A phylogeny-based sampling strategy and power calculator informs genome-wide associations study design for microbial pathogens.

Farhat MR, Shapiro BJ, Sheppard SK, Colijn C, Murray M - Genome Med (2014)

Power of the matched convergence test for identify nucleotide sites associated with a phenotype of interest. The average genetic distance between matched strains was set to an intermediate level of s = 100 mutations. Colors represent increasing values of site effect size fsite.
© Copyright Policy - open-access
Related In: Results  -  Collection

License 1 - License 2
Show All Figures
getmorefigures.php?uid=PMC4256898&req=5

Fig3: Power of the matched convergence test for identify nucleotide sites associated with a phenotype of interest. The average genetic distance between matched strains was set to an intermediate level of s = 100 mutations. Colors represent increasing values of site effect size fsite.
Mentions: As observed for rpoB, more than one nucleotide site in a locus can carry a fitness conferring variant; we can thus formulate a locus-level test by defining a distribution for the sum of the variant counts in a locus, li_locus. If locus i of length gi is not under selection, with the same parameters s and k defined above, then the distribution of li_locus can be approximated by a Poisson distribution with a rate = n s gi/k. Under the alternative hypothesis, this locus is under selection and the expected number of mutations is n flocus, which is larger than n s gi/k. Similar to fsite, flocus is related to the collective fitness advantage conferred by its variants. For example, in the study cited above, flocus was estimated to be 0.30 to 1.5/locus/ph+ strain for the thyA locus for MTB p-aminosalicylic resistance, and rpoB locus for RIF resistance, respectively [15]. The test will have a different power for different values of fsite/locus. Because this analysis involves testing all the sites and loci with observed variation, a correction for multiple testing is needed. We use the Bonferroni correction, assuming that the upper limit for the number of variable sites across the sample is n s, and the number of variable loci to be 1- e-n gis/k (from the Poisson distribution). In Figures 3, 4, and 5, we provide power calculation results as a function of n, s and f using the 4.41 Mbp MTB genome as an example. Here we calculated the expected power by integrating across the distribution of locus lengths gi for the MTB reference genome H37Rv. Based on previous data from fingerprint-matched MTB, our power calculations explored a range of between-strain genetic distances (s) from 50 to 300 mutations [4].Figure 3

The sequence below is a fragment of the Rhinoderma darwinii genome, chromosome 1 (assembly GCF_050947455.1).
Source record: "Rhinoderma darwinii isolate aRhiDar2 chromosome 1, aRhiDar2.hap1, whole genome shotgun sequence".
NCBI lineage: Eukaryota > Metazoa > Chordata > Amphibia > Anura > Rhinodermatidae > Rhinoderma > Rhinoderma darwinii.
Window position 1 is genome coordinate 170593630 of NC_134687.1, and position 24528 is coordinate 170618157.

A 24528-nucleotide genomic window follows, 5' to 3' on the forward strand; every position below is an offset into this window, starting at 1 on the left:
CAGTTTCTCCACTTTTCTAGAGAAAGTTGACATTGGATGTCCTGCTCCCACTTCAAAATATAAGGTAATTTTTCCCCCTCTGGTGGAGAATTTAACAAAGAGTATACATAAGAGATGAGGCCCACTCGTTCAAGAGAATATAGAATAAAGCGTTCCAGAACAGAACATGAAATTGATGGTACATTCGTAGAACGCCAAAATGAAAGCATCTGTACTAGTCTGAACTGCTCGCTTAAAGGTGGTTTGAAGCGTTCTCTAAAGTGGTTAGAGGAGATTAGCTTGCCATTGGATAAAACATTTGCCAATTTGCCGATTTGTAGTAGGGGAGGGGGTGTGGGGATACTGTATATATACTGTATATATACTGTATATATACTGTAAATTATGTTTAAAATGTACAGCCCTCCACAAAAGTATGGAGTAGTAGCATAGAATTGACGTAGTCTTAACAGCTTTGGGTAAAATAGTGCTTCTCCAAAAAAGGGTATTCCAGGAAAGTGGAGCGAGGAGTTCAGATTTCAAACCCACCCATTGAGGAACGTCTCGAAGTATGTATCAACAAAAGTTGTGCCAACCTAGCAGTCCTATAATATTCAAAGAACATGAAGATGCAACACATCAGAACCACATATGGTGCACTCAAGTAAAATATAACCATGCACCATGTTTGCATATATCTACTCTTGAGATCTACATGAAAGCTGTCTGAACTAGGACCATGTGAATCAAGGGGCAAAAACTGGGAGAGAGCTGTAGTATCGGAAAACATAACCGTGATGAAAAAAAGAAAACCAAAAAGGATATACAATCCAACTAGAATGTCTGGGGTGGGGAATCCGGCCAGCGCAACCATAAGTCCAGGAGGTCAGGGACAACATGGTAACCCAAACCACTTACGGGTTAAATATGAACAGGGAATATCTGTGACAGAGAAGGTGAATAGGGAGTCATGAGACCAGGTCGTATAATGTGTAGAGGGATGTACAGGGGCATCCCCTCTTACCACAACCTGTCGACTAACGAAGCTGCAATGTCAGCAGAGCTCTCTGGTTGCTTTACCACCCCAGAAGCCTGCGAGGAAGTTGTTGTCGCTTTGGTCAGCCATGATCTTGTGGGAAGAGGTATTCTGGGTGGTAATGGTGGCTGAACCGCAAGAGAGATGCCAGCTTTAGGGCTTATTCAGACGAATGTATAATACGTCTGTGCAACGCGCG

Bottom Line: Here we consider general methodological questions related to sampling and analysis focusing on clonal to moderately recombining pathogens.We propose that a matched sampling scheme constitutes an efficient study design, and provide a power calculator based on phylogenetic convergence.We demonstrate this approach by applying it to genomic datasets for two microbial pathogens: Mycobacterium tuberculosis and Campylobacter species.

View Article: PubMed Central - PubMed

Affiliation: Department of Pulmonary and Critical Care, Massachusetts General Hospital, Harvard Medical School, Boston, MA USA ; Department of Global Health and Social Medicine, Harvard Medical School, 641 Huntington Avenue Suite 4A, Boston, MA 02115 USA.

ABSTRACT
Whole genome sequencing is increasingly used to study phenotypic variation among infectious pathogens and to evaluate their relative transmissibility, virulence, and immunogenicity. To date, relatively little has been published on how and how many pathogen strains should be selected for studies associating phenotype and genotype. There are specific challenges when identifying genetic associations in bacteria which often comprise highly structured populations. Here we consider general methodological questions related to sampling and analysis focusing on clonal to moderately recombining pathogens. We propose that a matched sampling scheme constitutes an efficient study design, and provide a power calculator based on phylogenetic convergence. We demonstrate this approach by applying it to genomic datasets for two microbial pathogens: Mycobacterium tuberculosis and Campylobacter species.

No MeSH data available.


Related in: MedlinePlus